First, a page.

. that the manslayer who killed any person by accident may flee into.' Willful murderers were not entitled to such refuge from the 'blood avenger,' but accidental killers were entitled to protection until passions cooled. The Bible recognized that the passion for revenge may be just as great against the accidental killer as against the premeditated murderer (124)."
Dershowitz is succinct and exact in his analysis, and even the most frequently quoted verse of the Bible, at least as regards revenge, "An eye for an eye," is often taken out of context. For instance, Nasr (2004) refers to the saying in his book, The Heart of Islam: Enduring Values for Humanity, says: "The Quran does mention the Biblical 'eye for an eye,' but recommends forgoing revenge and practicing charity (cited above)." It would seem here that Nasr is saying that the Bible recommends an eye for eye kind of treatment of one and another between Christians; and that is taking the saying out of context. How the phrase is actually read in the Bible is this way:
"You have that it was said, 'An eye for an eye and a tooth for a tooth.' But I say to you, Do not resist the one who is evil. But if anyone slaps you on the right cheek, turn to him the other also (Matthew 5:38)."
So we see that what has often been used as a justification for revenge when people quote the Bible, they are lacking the understanding of the verse and the context in that the phrase was used in. We also find that neither the Quran nor the Bible is advocating revenge, but are telling their faithful that revenge is the province of the Lord, and that to exercise forgiveness (turning the other cheek), is in the spirit of the Lord, and for this, the enemy for whom you turn the other cheek to, will have hot coals on his head -- or will be punished for his hatefulness.
Forgiveness in the Quran and in the Bible
Both the Bible and the Quran advocate forgiveness. In Luke 6:35-38, 42, Luke speaks of forgiveness.
"But love your enemies, and do good to them, and lend to them without expecting to get anything back. Then your reward will be great, and you will be the sons of the Most High, because he is kind to the ungrateful and wicked. Be merciful, just as your father is merciful."
This is not the same concept of forgiveness that we find in the Quran. While the Quran advocates forgiveness, it does not say that the Lord is kind or grateful to the wicked, because it suggests that salvation is for everyone, regardless of the wickedness or the extent of the ungrateful attitude. The Quran says this is a myth:
"Whether you ask forgiveness for them, or do not ask forgiveness for them -- even if you ask forgiveness for them seventy times -- God will not forgive them. This is because they disbelieve in God and His messenger. God does not guide the wicked people [9:80] (Khalifa 157)."
So while we find very similar treatments of revenge in the Bible and in the Quran, we do not find the same treatment or philosophy of rendering forgiveness. For Islamic forgiveness to be extended, it must clearly be a Muslim whom embraces Islamic law.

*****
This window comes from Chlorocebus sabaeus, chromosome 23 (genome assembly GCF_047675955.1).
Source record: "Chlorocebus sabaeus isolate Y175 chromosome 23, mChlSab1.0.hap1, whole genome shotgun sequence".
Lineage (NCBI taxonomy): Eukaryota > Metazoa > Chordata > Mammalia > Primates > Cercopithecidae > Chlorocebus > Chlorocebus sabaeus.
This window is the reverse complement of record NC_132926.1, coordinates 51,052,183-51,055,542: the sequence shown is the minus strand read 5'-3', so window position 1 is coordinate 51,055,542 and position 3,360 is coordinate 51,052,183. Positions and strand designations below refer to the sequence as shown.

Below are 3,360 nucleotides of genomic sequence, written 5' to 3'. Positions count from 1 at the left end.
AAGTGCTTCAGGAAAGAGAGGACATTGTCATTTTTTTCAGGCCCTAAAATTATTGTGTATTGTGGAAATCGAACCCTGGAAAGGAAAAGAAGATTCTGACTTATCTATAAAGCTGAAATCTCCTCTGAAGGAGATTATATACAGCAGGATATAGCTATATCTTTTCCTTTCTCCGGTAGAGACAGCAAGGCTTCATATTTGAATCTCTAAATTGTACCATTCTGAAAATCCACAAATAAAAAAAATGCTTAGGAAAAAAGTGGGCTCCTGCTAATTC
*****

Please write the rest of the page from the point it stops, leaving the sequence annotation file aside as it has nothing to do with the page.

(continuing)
The literature and the readings from the Quran and from the Bible help put into perspective the mindset of Islamic fundamentalists, and the response to the attacks of September 11, 2001. We just read above, the Quran makes clear that there is no forgiveness for nonbelievers. The Bible suggests otherwise, that sinners are forgiven, and that God even has a special love for those people who are unkind and behave badly. In other words, it suggests that salvation is for everyone.
In the same way that the Bible cites forgiveness and conveys the idea that salvation is for everyone; the Quran makes very clear that salvation is only for those people who embrace Islam, and that for the nonbelievers, the infidels, there is no salvation. We actually see many other parallels and similarities between the Bible and the Quran, but not on the subject of forgiveness. For the Islamic fundamentalists of 2001, and because Islam is a backward looking faith; Americans and other western countries are the infidels, the nonbelievers, and for that we cannot be forgiven, and we must be eliminated, because we pose a threat to Islam and to Muslims.
Both books seem to have a shared notion when it comes to revenge; revenge is the realm of the Lord, and it should be left to Him. For those people who would say that the Bible is all about revenge; they are mistaken, and it is too easy to take catchy phrases out of context and to use them in negative ways and create false impressions of Christians and about the ways in which the Bible treats about revenge: turn the other cheek.
In order for there to be peace in the Middle East, it will require that fundamentalists evolve, and that their spiritual guides, the clerics, embrace the more generous concepts of the Quran. War cannot, and should not go on forever, and there must be a common ground and a center point where the Christian and Muslim meet in peace to talk about the forgiveness and bringing about an end to revenge.
Bergen, Peter, 2006. The Osama Bin Laden I Know: An Oral History of Al Qaeda's
Leader, Simon and Schuster, New York, New York. Print.
Dershowitz, Alan, 2004. Rights From Wrong: A Secular of the Origins of Rights, Basic
Books, New York, New York. Print.
McCullough, Michael, 2008. Beyond Revenge: The Evolution of Forgiveness Instinct,